Tish Harrison Warren’s book Prayer in the Night is out in the world now. In it, her dark night of the soul is framed in the context of Compline from the Book of Common Prayer:
Keep watch, dear Lord, with those who work, or watch, or weep this night, and give your angels charge over those who sleep. Tend the sick, Lord Christ; give rest to the weary, bless the dying, Soothe the suffering, pity the afflicted, shield the joyous; And all for your love’s sake. Amen. —Compline, The Book of Common Prayer
This is nothing like an objective review. Sheesh, it’s probably not really a review. It’s a week or so later than Drew Miller asked me to have this because Tish and her family just stayed with us in Nashville during their move from Pittsburgh to Texas, and we needed to clean up the house out of “pandemic comfortably dirty” mode to “we can move everybody around and fit two families in” mode. Also, I make a cameo in the book. So: not objective.
The Warrens are some of our closest friends, the kind of people with whom we might just possibly up and create a commune. It comes up every time we hang out. Praying daily prayer and homeschooling and writing books and gathering people and brewing beer and building stuff and raising chickens and goats… we’d do that.
The gift of Prayer in the Night is that, even if you are not mentioned by name, she is telling your story of being in the dark. Tish is lighting candles for you. Katy Bowser
We first met when I was on the Indelible Grace tour (twenty years ago?) and had been in a van full of guys for a month. She was an intern at a church in Winston-Salem, and invited me out for a beer and girl time. A couple of years later I hung out with her (and her Jonathan and my Kenny) at a crawfish boil in High Shoals, GA. Then we ran into them on a friend’s porch in my Nashville neighborhood, and not long after the Warrens moved in two blocks away. We had babies, we strolled around East Nashville solving the world’s problems and learning how to be moms. Our friendship has mostly developed over one decade, but a lot has happened in this one decade, for each of our families. So, as Tish wrote, I prayed for protection around her. It couldn’t have been easy work.
There are two wonders about Prayer in the Night. The first is that it sounds just like Tish. As many reviewers have commented now, it’s like sitting with a close friend and pouring your hearts out. It’s so personal. Tish wrote it after a heartbreaking year. She had too many dear ones die, and she came far too close to dying. She did not come by this book lightly.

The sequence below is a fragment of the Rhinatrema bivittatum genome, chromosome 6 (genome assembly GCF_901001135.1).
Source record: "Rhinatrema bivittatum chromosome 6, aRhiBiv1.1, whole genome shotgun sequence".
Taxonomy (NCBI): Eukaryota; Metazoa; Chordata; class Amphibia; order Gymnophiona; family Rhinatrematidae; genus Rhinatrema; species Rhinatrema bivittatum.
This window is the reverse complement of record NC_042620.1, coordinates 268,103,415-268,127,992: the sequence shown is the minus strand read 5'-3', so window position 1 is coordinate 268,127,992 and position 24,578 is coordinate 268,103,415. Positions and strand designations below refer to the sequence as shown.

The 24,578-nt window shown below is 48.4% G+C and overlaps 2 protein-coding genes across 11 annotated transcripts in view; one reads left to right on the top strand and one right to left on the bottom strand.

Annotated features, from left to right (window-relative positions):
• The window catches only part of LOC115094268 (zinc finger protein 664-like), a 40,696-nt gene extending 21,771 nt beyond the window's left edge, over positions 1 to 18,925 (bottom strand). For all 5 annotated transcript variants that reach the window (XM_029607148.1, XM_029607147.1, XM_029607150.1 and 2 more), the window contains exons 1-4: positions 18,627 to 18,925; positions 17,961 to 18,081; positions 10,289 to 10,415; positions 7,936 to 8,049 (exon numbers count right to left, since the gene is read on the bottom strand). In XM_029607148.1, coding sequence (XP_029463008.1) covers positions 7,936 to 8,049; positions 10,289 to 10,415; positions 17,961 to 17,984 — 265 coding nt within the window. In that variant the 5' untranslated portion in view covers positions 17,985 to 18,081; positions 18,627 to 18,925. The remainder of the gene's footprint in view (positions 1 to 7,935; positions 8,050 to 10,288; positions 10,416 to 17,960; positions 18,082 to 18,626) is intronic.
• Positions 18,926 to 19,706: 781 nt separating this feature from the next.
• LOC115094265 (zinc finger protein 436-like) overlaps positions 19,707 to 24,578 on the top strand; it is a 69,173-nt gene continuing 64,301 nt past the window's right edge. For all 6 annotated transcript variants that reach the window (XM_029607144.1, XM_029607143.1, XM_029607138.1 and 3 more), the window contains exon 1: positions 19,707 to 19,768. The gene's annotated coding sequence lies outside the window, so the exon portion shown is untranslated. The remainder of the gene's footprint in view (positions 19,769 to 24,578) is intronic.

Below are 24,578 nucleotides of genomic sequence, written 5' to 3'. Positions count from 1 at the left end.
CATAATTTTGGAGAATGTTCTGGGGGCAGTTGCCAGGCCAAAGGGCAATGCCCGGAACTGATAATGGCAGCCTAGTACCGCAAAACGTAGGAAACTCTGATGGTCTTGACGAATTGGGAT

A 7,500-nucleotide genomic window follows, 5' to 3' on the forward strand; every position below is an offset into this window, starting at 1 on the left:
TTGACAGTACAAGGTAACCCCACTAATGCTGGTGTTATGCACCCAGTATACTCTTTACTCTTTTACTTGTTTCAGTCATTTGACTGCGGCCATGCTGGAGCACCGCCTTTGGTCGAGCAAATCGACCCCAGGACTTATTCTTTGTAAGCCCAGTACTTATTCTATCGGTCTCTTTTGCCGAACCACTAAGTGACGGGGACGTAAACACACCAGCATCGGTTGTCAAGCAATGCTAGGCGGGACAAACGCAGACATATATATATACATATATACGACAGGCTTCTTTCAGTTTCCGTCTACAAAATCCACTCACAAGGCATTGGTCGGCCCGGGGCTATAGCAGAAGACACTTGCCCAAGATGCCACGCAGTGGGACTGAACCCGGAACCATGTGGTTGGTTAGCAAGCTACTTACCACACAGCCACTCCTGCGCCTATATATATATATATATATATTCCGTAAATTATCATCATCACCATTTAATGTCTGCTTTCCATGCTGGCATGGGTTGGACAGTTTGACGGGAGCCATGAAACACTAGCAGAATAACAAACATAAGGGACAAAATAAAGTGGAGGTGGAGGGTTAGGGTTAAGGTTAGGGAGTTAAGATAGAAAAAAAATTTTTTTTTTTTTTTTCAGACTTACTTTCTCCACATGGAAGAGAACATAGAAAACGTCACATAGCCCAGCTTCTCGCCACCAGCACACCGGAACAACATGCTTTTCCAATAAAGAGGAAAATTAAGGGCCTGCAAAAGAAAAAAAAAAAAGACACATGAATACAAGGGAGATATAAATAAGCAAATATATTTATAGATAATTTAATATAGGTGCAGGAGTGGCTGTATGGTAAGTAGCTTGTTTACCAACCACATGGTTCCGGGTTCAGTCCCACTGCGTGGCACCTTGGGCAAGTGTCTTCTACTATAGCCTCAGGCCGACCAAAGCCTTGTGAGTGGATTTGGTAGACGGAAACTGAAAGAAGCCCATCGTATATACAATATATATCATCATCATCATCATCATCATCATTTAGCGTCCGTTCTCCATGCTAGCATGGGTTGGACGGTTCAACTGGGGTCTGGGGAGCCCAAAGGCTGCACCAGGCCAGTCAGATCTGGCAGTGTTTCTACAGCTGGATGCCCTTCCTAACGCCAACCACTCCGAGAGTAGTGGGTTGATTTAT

Secondly, not unlike her acclaimed Liturgy of the Ordinary, she chooses a form that has shaped her heart and mind to shape her story. Prayer in the Night begins with crisis, with Tish in emergency miscarriage. While bleeding profusely and being rushed into the hospital, she calls to Jonathan to pray Compline with her. She joins ranks with the Church Invisible in a prayer prayed in the dark for centuries, planting herself in the context of the big story, and calling on the God who is telling it. Like Chaunteceleer in Wangerin’s The Book of the Dun Cow, she is crowing the most real reality into the blackness.
In her chapter “Soothe the Suffering,” Tish observes:
Scripted prayers—the prayers of Compline, the Psalms, or any other received prayers—are not static. As we pray them, we read our own lives back into the words we pray. Our own biographies shape our understanding of these prayers as much as these prayers shape us and our own stories. —Tish Harrison Warren
Prayer in the Night is a meta-example of this interaction of life and prayer, inviting gentle but thorough triage. As R.E.M. says, “everybody hurts.”
As Tish works her way through compline, she tells stories from her life, from scripture, from church history, from a breadth of disciplines. Indeed, her experience as a priest, a daughter, a writer, a mother, a wife, a friend, all come to bear here: she uses it all. For a few paragraphs, she tells my story. The gift of Prayer in the Night is that, even if you are not mentioned by name, she is telling your story of being in the dark. Tish is lighting candles for you.
I started writing “messy sonnets” during Advent this year, and read one around our church’s Epiphany bonfire at Andrew and Jamie Peterson’s house. Afterward, Andrew asked if I liked sonnets, and we geeked out for a minute over the beauty of working out something ineffable and mysterious in a highly structured form. The counterintuitive freedom of creating in a form can be a heady sensation.
Tish likens not just liturgy but the Christian life to a sonnet, with Christian doctrine as “the grammar and syntax.” She celebrates both the scaffolding structure and the improvisation and newness within which the Father, Son and Holy Spirit breathe. As if to illustrate her point, she uses a (ridiculously beautiful) Julie Miller song and some physics to back it up. Sheesh.
So, non-objectively, with my heart encouraged, with deep love for the author: this book is for you, because you live in a hurting world, and everybody hurts. As I’ve already shared Compline at the beginning here, I don’t think it will spoil your read to tell you that Prayer in the Night ends gloriously, hopefully: “And all for Your love’s sake, Amen.”